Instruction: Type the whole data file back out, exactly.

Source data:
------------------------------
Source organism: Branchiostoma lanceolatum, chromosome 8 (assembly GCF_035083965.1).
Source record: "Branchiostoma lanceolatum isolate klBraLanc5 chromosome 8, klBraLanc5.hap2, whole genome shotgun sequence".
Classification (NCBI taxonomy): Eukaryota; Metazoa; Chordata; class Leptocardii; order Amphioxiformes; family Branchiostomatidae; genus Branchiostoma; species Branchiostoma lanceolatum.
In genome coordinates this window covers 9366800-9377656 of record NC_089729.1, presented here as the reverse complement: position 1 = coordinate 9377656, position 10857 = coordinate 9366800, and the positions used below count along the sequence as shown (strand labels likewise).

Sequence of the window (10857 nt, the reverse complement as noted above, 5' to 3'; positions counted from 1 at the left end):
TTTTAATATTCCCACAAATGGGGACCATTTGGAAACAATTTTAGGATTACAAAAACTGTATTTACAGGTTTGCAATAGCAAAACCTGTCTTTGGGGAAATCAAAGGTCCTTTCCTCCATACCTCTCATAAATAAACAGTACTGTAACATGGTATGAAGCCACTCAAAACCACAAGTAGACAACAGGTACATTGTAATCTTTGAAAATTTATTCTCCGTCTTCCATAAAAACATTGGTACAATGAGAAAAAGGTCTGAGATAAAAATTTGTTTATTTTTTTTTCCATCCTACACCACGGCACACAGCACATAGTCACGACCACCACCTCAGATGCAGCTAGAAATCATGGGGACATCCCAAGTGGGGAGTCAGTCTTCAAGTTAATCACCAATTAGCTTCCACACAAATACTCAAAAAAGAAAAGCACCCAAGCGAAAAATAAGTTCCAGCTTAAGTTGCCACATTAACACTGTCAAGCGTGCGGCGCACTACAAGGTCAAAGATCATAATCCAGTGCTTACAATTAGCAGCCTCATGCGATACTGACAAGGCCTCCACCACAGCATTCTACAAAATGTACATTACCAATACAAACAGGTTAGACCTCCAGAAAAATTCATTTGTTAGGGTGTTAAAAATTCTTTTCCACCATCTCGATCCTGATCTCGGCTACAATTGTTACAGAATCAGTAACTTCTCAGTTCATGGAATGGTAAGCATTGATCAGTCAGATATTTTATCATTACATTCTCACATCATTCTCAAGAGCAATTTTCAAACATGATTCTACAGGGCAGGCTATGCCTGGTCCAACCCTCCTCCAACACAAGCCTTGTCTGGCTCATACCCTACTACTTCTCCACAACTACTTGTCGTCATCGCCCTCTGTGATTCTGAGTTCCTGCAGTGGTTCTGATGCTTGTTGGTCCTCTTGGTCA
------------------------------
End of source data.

Source organism: Branchiostoma lanceolatum, chromosome 8 (assembly GCF_035083965.1).
Source record: "Branchiostoma lanceolatum isolate klBraLanc5 chromosome 8, klBraLanc5.hap2, whole genome shotgun sequence".
Classification (NCBI taxonomy): Eukaryota; Metazoa; Chordata; class Leptocardii; order Amphioxiformes; family Branchiostomatidae; genus Branchiostoma; species Branchiostoma lanceolatum.
In genome coordinates this window covers 9366800-9377656 of record NC_089729.1, presented here as the reverse complement: position 1 = coordinate 9377656, position 10857 = coordinate 9366800, and the positions used below count along the sequence as shown (strand labels likewise).

Sequence of the window (10857 nt, the reverse complement as noted above, 5' to 3'; positions counted from 1 at the left end):
TTTTAATATTCCCACAAATGGGGACCATTTGGAAACAATTTTAGGATTACAAAAACTGTATTTACAGGTTTGCAATAGCAAAACCTGTCTTTGGGGAAATCAAAGGTCCTTTCCTCCATACCTCTCATAAATAAACAGTACTGTAACATGGTATGAAGCCACTCAAAACCACAAGTAGACAACAGGTACATTGTAATCTTTGAAAATTTATTCTCCGTCTTCCATAAAAACATTGGTACAATGAGAAAAAGGTCTGAGATAAAAATTTGTTTATTTTTTTTTCCATCCTACACCACGGCACACAGCACATAGTCACGACCACCACCTCAGATGCAGCTAGAAATCATGGGGACATCCCAAGTGGGGAGTCAGTCTTCAAGTTAATCACCAATTAGCTTCCACACAAATACTCAAAAAAGAAAAGCACCCAAGCGAAAAATAAGTTCCAGCTTAAGTTGCCACATTAACACTGTCAAGCGTGCGGCGCACTACAAGGTCAAAGATCATAATCCAGTGCTTACAATTAGCAGCCTCATGCGATACTGACAAGGCCTCCACCACAGCATTCTACAAAATGTACATTACCAATACAAACAGGTTAGACCTCCAGAAAAATTCATTTGTTAGGGTGTTAAAAATTCTTTTCCACCATCTCGATCCTGATCTCGGCTACAATTGTTACAGAATCAGTAACTTCTCAGTTCATGGAATGGTAAGCATTGATCAGTCAGATATTTTATCATTACATTCTCACATCATTCTCAAGAGCAATTTTCAAACATGATTCTACAGGGCAGGCTATGCCTGGTCCAACCCTCCTCCAACACAAGCCTTGTCTGGCTCATACCCTACTACTTCTCCACAACTACTTGTCGTCATCGCCCTCTGTGATTCTGAGTTCCTGCAGTGGTTCTGATGCTTGTTGGTCCTCTTGGTCA